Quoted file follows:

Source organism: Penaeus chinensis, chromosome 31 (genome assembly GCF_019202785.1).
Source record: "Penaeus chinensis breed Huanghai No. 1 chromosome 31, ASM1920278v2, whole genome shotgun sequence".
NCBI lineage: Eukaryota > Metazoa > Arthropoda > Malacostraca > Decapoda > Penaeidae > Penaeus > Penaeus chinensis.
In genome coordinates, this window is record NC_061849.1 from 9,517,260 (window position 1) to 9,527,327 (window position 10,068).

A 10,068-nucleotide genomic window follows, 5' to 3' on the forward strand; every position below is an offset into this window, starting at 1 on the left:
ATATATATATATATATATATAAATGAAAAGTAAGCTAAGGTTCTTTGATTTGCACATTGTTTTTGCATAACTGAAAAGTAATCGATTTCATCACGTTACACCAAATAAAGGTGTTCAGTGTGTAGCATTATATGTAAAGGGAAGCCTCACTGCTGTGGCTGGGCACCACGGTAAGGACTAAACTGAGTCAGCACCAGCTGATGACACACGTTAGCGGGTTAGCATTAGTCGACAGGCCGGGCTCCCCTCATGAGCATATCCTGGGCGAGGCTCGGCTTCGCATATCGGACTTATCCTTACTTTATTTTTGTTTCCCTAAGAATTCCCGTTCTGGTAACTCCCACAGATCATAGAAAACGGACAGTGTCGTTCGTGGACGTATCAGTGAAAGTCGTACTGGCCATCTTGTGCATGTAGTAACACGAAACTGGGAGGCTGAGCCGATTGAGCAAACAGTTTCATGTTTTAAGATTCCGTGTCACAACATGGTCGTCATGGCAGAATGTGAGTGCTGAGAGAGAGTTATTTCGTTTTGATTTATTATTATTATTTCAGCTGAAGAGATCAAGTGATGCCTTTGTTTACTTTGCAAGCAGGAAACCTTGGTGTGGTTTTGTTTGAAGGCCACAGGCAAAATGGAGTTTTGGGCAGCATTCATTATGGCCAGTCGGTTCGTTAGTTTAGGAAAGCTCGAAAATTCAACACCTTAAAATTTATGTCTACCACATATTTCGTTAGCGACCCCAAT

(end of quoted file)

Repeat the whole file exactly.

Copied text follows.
Source organism: Penaeus chinensis, chromosome 31 (genome assembly GCF_019202785.1).
Source record: "Penaeus chinensis breed Huanghai No. 1 chromosome 31, ASM1920278v2, whole genome shotgun sequence".
NCBI lineage: Eukaryota > Metazoa > Arthropoda > Malacostraca > Decapoda > Penaeidae > Penaeus > Penaeus chinensis.
In genome coordinates, this window is record NC_061849.1 from 9,517,260 (window position 1) to 9,527,327 (window position 10,068).

A 10,068-nucleotide genomic window follows, 5' to 3' on the forward strand; every position below is an offset into this window, starting at 1 on the left:
ATATATATATATATATATATAAATGAAAAGTAAGCTAAGGTTCTTTGATTTGCACATTGTTTTTGCATAACTGAAAAGTAATCGATTTCATCACGTTACACCAAATAAAGGTGTTCAGTGTGTAGCATTATATGTAAAGGGAAGCCTCACTGCTGTGGCTGGGCACCACGGTAAGGACTAAACTGAGTCAGCACCAGCTGATGACACACGTTAGCGGGTTAGCATTAGTCGACAGGCCGGGCTCCCCTCATGAGCATATCCTGGGCGAGGCTCGGCTTCGCATATCGGACTTATCCTTACTTTATTTTTGTTTCCCTAAGAATTCCCGTTCTGGTAACTCCCACAGATCATAGAAAACGGACAGTGTCGTTCGTGGACGTATCAGTGAAAGTCGTACTGGCCATCTTGTGCATGTAGTAACACGAAACTGGGAGGCTGAGCCGATTGAGCAAACAGTTTCATGTTTTAAGATTCCGTGTCACAACATGGTCGTCATGGCAGAATGTGAGTGCTGAGAGAGAGTTATTTCGTTTTGATTTATTATTATTATTTCAGCTGAAGAGATCAAGTGATGCCTTTGTTTACTTTGCAAGCAGGAAACCTTGGTGTGGTTTTGTTTGAAGGCCACAGGCAAAATGGAGTTTTGGGCAGCATTCATTATGGCCAGTCGGTTCGTTAGTTTAGGAAAGCTCGAAAATTCAACACCTTAAAATTTATGTCTACCACATATTTCGTTAGCGACCCCAAT